Concerned that aviation authorities would prevent his flight, Menzies had said that his destination was Perth, Western Australia.

Geographic relationship between Sydney and Hari Hari, (Google Maps)

While en route, severe weather blew the Avian off course. Seeing an area that appeared to be level ground, he landed at the La Fontaine Swamp, Hari Hari, Westland, on New Zealand’s South Island. The airplane flipped over.

Guy Menzies was unhurt. His flight had taken 11 hours, 45 minutes.

Hokitika postmaster Ralph Cox with pioneer aviator Guy Menzies, notifying Menzies' parents of his arrival in New Zealand. (Photograph from The Auckland Weekly News, 14 January 1931, via West Coast New Zealand History)
“Hokitika postmaster Ralph Cox with pioneer aviator Guy Menzies, notifying Menzies’ parents of his arrival in New Zealand.” (Photograph from The Auckland Weekly News, 14 January 1931, via West Coast New Zealand History)

According to Terry Mace’s website, A Fleeting Peace: Golden-Age Aviation in the British Empire (afleetingpeace.org), G-ABCF was repaired, but crashed again 21 April 1931 at Sydney, New South Wales, Australia. (Another source states 12 April.) The Australian registration VH-UPT had been reserved for the airplane, but because of the crash, the registration was cancelled in June 1931.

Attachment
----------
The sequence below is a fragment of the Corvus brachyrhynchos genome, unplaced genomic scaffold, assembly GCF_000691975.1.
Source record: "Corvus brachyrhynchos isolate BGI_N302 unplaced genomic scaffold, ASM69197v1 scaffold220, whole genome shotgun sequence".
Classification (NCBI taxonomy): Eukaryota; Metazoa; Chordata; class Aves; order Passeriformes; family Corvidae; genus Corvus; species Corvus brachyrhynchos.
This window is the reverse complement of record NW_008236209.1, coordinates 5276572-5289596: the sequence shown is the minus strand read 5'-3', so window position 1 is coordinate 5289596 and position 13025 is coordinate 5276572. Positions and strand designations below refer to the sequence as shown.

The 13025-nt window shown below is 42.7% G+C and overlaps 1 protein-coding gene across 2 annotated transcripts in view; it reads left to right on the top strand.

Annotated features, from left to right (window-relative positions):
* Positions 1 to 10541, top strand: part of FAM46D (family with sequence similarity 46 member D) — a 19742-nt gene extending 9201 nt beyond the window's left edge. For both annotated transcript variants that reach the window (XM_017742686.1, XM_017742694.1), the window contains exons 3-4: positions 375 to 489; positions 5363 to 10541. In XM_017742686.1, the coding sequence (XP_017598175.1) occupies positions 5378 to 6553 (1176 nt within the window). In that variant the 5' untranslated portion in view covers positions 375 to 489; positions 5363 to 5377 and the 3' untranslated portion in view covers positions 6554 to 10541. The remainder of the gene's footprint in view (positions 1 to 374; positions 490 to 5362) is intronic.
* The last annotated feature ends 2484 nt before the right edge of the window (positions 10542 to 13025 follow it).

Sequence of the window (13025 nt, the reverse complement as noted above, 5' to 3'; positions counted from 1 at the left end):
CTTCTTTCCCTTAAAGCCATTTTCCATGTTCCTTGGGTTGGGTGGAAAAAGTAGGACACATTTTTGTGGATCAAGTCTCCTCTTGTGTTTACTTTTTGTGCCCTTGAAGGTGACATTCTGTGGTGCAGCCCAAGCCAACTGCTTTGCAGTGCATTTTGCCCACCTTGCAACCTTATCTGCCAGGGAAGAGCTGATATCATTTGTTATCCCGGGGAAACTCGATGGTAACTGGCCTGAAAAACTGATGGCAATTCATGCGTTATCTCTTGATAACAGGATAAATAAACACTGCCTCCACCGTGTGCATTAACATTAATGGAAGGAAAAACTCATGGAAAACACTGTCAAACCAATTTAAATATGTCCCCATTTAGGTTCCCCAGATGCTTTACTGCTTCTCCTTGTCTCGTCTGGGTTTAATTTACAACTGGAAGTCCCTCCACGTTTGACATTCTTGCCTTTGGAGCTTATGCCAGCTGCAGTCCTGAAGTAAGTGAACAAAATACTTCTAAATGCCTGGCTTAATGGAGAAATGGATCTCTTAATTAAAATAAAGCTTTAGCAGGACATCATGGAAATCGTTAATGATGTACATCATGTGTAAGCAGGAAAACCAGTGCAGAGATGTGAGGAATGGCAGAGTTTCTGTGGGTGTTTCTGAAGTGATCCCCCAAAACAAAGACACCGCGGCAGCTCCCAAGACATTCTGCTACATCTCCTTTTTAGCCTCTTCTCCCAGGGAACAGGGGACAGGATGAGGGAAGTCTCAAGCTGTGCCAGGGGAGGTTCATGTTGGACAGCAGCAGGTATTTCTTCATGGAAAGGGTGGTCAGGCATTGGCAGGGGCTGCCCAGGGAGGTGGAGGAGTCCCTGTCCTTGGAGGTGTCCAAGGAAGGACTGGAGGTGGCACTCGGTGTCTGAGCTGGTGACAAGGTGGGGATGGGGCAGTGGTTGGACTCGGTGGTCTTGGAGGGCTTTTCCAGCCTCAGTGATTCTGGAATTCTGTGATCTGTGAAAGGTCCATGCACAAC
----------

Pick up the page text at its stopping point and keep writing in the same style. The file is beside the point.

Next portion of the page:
Guy Menzies "Southern Cross Junior," an Avro Avian aircraft, upside down in a swamp at Harihari on the West Coast of New Zealand. Photographed by L A Inkster on the 7th of January 1931.
Inkster, Lawrence Andrew, 1897-1955. Guy Menzies Avro Avian aeroplane in a swamp at Hari Hari – Photograph taken by L A Inkster.. Dominion post (Newspaper) :Photographic negatives and prints of the Evening Post and Dominion newspapers. Ref: EP-Transport-Aviation-Aircraft-01. Alexander Turnbull Library, Wellington, New Zealand. http://natlib.govt.nz/records/22751222